THE Queen may not remain head of state in an independent Scotland after one of the Scottish National Party's most senior MPs confirmed it is party policy to hold a referendum on the monarchy.

Christine Grahame, the convener of the Scottish Parliament's justice committee, said the party has pledged to hold a public vote on a separate Scotland having a ''full-blown monarchy, an edited version or go for a republic''.

Outlining her support for the latter, she attacked the public reaction to the Princess of Wales's death as ''complete strangers lemming-like threw themselves into publicity-driven grief''.

She said an indifferent public are now ''spoon-fed the William and Kate show, the latter ironically committed like her deceased predecessor to remaining stick thin for photogenic reasons''.

Ms Grahame insisted she bears no personal ill feeling towards the royal family, but said that ''as a Scot'' she was upset the department store John Lewis was stocking Union Jacks to celebrate the diamond jubilee.

Her comments seriously undermine Alex Salmond's claim that the Queen and her successors would automatically remain head of state following separation from England.

The First Minister has pledged to retain great British institutions like the monarchy and the pound in an attempt to persuade sceptical Scots to support separation in the forthcoming referendum.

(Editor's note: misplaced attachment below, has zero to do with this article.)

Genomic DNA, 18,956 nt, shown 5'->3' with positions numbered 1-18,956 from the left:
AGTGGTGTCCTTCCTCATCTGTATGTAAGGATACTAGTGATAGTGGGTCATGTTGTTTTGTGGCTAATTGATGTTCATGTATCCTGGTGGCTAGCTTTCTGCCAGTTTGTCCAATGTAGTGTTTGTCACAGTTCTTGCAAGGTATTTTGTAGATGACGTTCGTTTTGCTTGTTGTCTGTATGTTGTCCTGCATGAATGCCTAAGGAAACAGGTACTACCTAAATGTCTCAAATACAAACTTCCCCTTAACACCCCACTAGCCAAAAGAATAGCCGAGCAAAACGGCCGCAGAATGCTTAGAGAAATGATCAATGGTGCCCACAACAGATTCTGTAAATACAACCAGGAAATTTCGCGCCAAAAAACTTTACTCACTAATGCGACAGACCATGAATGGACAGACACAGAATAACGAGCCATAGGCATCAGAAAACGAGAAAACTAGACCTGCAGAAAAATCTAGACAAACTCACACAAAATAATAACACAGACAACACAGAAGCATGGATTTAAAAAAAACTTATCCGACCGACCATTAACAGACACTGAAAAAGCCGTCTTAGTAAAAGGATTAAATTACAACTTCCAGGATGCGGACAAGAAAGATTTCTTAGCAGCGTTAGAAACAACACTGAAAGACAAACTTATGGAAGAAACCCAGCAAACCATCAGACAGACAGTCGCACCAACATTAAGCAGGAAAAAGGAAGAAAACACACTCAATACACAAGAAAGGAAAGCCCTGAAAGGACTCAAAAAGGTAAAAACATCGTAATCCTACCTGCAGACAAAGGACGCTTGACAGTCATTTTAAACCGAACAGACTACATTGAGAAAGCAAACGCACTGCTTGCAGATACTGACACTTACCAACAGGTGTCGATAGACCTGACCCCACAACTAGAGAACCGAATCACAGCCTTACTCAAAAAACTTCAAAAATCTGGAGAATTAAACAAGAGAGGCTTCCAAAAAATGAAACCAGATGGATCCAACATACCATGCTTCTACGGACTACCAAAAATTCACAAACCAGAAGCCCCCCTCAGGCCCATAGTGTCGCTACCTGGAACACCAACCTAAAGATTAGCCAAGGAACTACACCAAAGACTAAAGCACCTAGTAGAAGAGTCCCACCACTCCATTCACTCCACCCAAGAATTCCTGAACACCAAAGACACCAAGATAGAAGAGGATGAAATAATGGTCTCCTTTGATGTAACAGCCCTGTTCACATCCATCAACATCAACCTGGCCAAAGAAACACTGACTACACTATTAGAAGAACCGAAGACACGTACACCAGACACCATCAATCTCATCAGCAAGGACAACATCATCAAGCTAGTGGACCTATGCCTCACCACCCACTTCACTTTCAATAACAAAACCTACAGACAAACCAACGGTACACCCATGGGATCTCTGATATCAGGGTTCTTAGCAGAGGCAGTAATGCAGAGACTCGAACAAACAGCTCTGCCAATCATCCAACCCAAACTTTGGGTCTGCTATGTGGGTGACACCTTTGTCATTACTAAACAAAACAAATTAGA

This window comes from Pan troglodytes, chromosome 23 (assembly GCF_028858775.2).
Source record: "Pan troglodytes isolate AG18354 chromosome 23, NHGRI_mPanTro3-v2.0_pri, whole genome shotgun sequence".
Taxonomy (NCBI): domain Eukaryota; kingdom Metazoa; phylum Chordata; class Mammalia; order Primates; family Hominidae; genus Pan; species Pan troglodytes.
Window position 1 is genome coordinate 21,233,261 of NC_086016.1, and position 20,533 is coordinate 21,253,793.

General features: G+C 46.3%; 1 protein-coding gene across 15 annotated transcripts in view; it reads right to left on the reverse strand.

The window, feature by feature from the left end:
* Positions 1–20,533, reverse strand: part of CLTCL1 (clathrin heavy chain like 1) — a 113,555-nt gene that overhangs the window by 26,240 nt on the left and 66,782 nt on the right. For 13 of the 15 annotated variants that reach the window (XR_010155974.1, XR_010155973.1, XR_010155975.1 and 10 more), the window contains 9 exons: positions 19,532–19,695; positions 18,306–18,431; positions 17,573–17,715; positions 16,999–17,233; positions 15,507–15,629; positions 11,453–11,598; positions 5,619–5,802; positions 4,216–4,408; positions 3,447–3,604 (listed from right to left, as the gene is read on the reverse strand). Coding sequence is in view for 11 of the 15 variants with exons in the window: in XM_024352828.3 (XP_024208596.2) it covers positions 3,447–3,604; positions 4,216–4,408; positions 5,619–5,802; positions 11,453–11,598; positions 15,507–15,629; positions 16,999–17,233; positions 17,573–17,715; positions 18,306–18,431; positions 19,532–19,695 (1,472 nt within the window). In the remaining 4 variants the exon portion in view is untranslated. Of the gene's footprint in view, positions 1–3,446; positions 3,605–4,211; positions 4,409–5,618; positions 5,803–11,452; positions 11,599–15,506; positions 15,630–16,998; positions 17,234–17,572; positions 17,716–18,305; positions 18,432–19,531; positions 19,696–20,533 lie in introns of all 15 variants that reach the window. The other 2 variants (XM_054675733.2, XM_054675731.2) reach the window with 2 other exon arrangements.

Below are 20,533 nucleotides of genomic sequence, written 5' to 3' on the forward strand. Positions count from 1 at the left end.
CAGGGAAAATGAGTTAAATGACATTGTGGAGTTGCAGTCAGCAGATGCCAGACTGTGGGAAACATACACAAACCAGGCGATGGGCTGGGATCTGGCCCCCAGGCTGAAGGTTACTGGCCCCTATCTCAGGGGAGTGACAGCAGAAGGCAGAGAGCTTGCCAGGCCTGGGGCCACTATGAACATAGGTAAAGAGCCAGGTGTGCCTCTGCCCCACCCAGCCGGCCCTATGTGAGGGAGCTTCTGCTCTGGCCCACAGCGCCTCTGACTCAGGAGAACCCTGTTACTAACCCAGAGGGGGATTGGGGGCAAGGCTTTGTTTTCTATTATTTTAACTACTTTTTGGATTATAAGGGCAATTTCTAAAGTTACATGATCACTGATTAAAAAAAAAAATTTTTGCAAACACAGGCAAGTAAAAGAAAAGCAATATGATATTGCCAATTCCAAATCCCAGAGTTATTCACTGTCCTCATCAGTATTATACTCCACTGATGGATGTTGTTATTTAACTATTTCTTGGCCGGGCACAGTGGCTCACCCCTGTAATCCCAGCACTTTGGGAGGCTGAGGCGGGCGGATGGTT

But despite him repeatedly lavishing praise on the Queen, the SNP cannot produce any evidence that members have voted to replace their long-standing policy that a referendum would be held on the monarchy after independence.

The Tories said this raised the prospect of the SNP replacing the Queen as soon as separation had been achieved or Mr Salmond stepped down as party leader.

Writing for a left-wing journal, Ms Grahame said her republican views were shared by some of her SNP colleagues but were not official party policy.

''The last time I looked at that, after independence there would be a referendum at some point on whether we in Scotland have the full blown monarchy, an edited version or go for a republic. I have no problems with that, being a wholehearted democrat,'' she wrote.

In the same journal, Angus MacNeil, the SNP's Western Isles MP, made the case for the Queen staying head of state by arguing that a debate over the monarchy would be a ''silly distraction from the independence debate''.

Telegraph, London